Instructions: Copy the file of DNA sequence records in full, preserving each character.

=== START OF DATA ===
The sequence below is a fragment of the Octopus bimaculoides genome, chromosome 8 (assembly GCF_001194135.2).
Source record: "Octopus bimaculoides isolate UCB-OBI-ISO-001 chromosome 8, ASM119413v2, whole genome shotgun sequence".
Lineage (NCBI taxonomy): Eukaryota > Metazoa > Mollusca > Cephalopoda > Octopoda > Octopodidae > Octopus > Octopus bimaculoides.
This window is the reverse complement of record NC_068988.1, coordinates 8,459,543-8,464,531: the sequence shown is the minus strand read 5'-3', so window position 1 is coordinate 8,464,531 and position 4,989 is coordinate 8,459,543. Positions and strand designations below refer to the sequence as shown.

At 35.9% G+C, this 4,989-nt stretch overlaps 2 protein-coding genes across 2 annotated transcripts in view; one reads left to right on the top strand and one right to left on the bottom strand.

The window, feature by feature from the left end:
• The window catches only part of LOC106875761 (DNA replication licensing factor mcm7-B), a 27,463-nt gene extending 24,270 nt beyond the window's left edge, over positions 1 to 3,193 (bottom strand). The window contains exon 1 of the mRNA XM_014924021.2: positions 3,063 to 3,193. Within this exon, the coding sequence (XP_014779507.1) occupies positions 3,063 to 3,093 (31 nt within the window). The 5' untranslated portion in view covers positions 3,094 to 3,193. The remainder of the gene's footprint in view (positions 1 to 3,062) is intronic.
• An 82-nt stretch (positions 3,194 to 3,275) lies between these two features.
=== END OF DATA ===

The sequence below is a fragment of the Octopus bimaculoides genome, chromosome 8 (assembly GCF_001194135.2).
Source record: "Octopus bimaculoides isolate UCB-OBI-ISO-001 chromosome 8, ASM119413v2, whole genome shotgun sequence".
Lineage (NCBI taxonomy): Eukaryota > Metazoa > Mollusca > Cephalopoda > Octopoda > Octopodidae > Octopus > Octopus bimaculoides.
This window is the reverse complement of record NC_068988.1, coordinates 8,459,543-8,464,531: the sequence shown is the minus strand read 5'-3', so window position 1 is coordinate 8,464,531 and position 4,989 is coordinate 8,459,543. Positions and strand designations below refer to the sequence as shown.

At 35.9% G+C, this 4,989-nt stretch overlaps 2 protein-coding genes across 2 annotated transcripts in view; one reads left to right on the top strand and one right to left on the bottom strand.

The window, feature by feature from the left end:
• The window catches only part of LOC106875761 (DNA replication licensing factor mcm7-B), a 27,463-nt gene extending 24,270 nt beyond the window's left edge, over positions 1 to 3,193 (bottom strand). The window contains exon 1 of the mRNA XM_014924021.2: positions 3,063 to 3,193. Within this exon, the coding sequence (XP_014779507.1) occupies positions 3,063 to 3,093 (31 nt within the window). The 5' untranslated portion in view covers positions 3,094 to 3,193. The remainder of the gene's footprint in view (positions 1 to 3,062) is intronic.
• An 82-nt stretch (positions 3,194 to 3,275) lies between these two features.